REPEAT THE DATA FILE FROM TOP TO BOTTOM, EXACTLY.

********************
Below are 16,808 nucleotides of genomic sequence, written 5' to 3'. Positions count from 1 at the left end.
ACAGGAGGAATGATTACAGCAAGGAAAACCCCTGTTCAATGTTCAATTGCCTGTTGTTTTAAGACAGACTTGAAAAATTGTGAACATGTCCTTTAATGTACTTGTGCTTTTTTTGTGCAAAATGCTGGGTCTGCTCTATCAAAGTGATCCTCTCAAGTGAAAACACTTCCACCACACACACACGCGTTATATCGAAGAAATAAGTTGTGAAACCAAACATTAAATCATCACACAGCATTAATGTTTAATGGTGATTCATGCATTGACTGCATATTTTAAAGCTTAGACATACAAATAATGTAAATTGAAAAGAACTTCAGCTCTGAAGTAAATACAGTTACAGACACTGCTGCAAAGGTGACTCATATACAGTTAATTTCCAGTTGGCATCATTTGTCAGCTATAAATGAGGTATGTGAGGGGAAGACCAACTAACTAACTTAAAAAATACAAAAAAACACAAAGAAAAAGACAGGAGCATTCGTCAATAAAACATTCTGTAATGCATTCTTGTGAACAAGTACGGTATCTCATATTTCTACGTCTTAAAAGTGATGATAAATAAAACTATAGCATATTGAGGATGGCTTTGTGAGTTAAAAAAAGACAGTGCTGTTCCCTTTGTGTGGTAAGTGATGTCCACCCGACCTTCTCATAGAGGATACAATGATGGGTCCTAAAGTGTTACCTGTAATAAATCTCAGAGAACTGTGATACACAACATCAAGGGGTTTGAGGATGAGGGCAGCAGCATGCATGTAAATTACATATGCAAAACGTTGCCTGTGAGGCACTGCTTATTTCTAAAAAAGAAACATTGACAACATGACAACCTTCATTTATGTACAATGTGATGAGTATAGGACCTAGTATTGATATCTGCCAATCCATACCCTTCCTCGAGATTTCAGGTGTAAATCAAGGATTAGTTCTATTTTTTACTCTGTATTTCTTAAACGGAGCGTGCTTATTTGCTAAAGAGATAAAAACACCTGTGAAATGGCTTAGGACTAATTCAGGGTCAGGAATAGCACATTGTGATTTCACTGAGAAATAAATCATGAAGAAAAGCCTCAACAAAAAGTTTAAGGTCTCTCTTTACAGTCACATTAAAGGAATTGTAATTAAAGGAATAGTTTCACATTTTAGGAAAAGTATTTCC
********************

Below are 16,808 nucleotides of genomic sequence, written 5' to 3'. Positions count from 1 at the left end.
ACAGGAGGAATGATTACAGCAAGGAAAACCCCTGTTCAATGTTCAATTGCCTGTTGTTTTAAGACAGACTTGAAAAATTGTGAACATGTCCTTTAATGTACTTGTGCTTTTTTTGTGCAAAATGCTGGGTCTGCTCTATCAAAGTGATCCTCTCAAGTGAAAACACTTCCACCACACACACACGCGTTATATCGAAGAAATAAGTTGTGAAACCAAACATTAAATCATCACACAGCATTAATGTTTAATGGTGATTCATGCATTGACTGCATATTTTAAAGCTTAGACATACAAATAATGTAAATTGAAAAGAACTTCAGCTCTGAAGTAAATACAGTTACAGACACTGCTGCAAAGGTGACTCATATACAGTTAATTTCCAGTTGGCATCATTTGTCAGCTATAAATGAGGTATGTGAGGGGAAGACCAACTAACTAACTTAAAAAATACAAAAAAACACAAAGAAAAAGACAGGAGCATTCGTCAATAAAACATTCTGTAATGCATTCTTGTGAACAAGTACGGTATCTCATATTTCTACGTCTTAAAAGTGATGATAAATAAAACTATAGCATATTGAGGATGGCTTTGTGAGTTAAAAAAAGACAGTGCTGTTCCCTTTGTGTGGTAAGTGATGTCCACCCGACCTTCTCATAGAGGATACAATGATGGGTCCTAAAGTGTTACCTGTAATAAATCTCAGAGAACTGTGATACACAACATCAAGGGGTTTGAGGATGAGGGCAGCAGCATGCATGTAAATTACATATGCAAAACGTTGCCTGTGAGGCACTGCTTATTTCTAAAAAAGAAACATTGACAACATGACAACCTTCATTTATGTACAATGTGATGAGTATAGGACCTAGTATTGATATCTGCCAATCCATACCCTTCCTCGAGATTTCAGGTGTAAATCAAGGATTAGTTCTATTTTTTACTCTGTATTTCTTAAACGGAGCGTGCTTATTTGCTAAAGAGATAAAAACACCTGTGAAATGGCTTAGGACTAATTCAGGGTCAGGAATAGCACATTGTGATTTCACTGAGAAATAAATCATGAAGAAAAGCCTCAACAAAAAGTTTAAGGTCTCTCTTTACAGTCACATTAAAGGAATTGTAATTAAAGGAATAGTTTCACATTTTAGGAAAAGTATTTCC